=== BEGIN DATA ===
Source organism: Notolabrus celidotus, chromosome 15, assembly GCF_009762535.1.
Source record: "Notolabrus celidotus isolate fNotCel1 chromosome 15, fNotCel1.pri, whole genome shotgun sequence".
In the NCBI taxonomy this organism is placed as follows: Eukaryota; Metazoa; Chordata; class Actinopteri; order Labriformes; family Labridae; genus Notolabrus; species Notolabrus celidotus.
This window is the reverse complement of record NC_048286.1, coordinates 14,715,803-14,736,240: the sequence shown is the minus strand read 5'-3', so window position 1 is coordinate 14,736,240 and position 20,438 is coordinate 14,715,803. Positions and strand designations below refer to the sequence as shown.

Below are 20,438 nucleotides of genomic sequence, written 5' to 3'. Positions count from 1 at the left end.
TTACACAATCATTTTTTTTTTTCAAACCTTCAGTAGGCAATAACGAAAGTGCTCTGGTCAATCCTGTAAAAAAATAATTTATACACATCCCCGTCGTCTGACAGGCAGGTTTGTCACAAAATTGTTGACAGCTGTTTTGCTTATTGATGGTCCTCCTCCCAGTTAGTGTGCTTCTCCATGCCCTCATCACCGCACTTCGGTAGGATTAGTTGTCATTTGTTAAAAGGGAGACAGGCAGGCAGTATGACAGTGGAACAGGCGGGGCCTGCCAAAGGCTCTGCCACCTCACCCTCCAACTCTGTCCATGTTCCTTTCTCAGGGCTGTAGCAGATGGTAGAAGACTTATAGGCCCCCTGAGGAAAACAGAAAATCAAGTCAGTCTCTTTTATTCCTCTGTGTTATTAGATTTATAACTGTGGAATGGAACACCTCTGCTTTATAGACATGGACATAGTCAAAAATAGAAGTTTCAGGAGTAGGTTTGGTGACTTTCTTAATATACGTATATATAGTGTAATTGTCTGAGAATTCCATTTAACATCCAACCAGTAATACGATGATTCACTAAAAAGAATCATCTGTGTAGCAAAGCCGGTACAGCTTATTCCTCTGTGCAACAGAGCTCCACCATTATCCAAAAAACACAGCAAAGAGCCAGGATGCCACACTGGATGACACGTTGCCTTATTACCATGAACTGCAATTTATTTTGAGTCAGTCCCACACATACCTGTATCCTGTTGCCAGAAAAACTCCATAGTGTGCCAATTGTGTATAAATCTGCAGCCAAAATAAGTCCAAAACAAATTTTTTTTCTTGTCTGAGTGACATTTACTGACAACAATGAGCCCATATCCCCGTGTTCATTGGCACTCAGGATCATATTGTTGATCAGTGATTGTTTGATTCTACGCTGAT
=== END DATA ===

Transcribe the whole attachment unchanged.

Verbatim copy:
Source organism: Notolabrus celidotus, chromosome 15, assembly GCF_009762535.1.
Source record: "Notolabrus celidotus isolate fNotCel1 chromosome 15, fNotCel1.pri, whole genome shotgun sequence".
In the NCBI taxonomy this organism is placed as follows: Eukaryota; Metazoa; Chordata; class Actinopteri; order Labriformes; family Labridae; genus Notolabrus; species Notolabrus celidotus.
This window is the reverse complement of record NC_048286.1, coordinates 14,715,803-14,736,240: the sequence shown is the minus strand read 5'-3', so window position 1 is coordinate 14,736,240 and position 20,438 is coordinate 14,715,803. Positions and strand designations below refer to the sequence as shown.

Below are 20,438 nucleotides of genomic sequence, written 5' to 3'. Positions count from 1 at the left end.
TTACACAATCATTTTTTTTTTTCAAACCTTCAGTAGGCAATAACGAAAGTGCTCTGGTCAATCCTGTAAAAAAATAATTTATACACATCCCCGTCGTCTGACAGGCAGGTTTGTCACAAAATTGTTGACAGCTGTTTTGCTTATTGATGGTCCTCCTCCCAGTTAGTGTGCTTCTCCATGCCCTCATCACCGCACTTCGGTAGGATTAGTTGTCATTTGTTAAAAGGGAGACAGGCAGGCAGTATGACAGTGGAACAGGCGGGGCCTGCCAAAGGCTCTGCCACCTCACCCTCCAACTCTGTCCATGTTCCTTTCTCAGGGCTGTAGCAGATGGTAGAAGACTTATAGGCCCCCTGAGGAAAACAGAAAATCAAGTCAGTCTCTTTTATTCCTCTGTGTTATTAGATTTATAACTGTGGAATGGAACACCTCTGCTTTATAGACATGGACATAGTCAAAAATAGAAGTTTCAGGAGTAGGTTTGGTGACTTTCTTAATATACGTATATATAGTGTAATTGTCTGAGAATTCCATTTAACATCCAACCAGTAATACGATGATTCACTAAAAAGAATCATCTGTGTAGCAAAGCCGGTACAGCTTATTCCTCTGTGCAACAGAGCTCCACCATTATCCAAAAAACACAGCAAAGAGCCAGGATGCCACACTGGATGACACGTTGCCTTATTACCATGAACTGCAATTTATTTTGAGTCAGTCCCACACATACCTGTATCCTGTTGCCAGAAAAACTCCATAGTGTGCCAATTGTGTATAAATCTGCAGCCAAAATAAGTCCAAAACAAATTTTTTTTCTTGTCTGAGTGACATTTACTGACAACAATGAGCCCATATCCCCGTGTTCATTGGCACTCAGGATCATATTGTTGATCAGTGATTGTTTGATTCTACGCTGAT